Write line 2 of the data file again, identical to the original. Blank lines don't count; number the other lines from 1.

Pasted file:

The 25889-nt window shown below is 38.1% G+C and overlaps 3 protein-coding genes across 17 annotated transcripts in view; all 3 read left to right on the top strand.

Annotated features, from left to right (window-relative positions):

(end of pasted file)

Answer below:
Annotated features, from left to right (window-relative positions):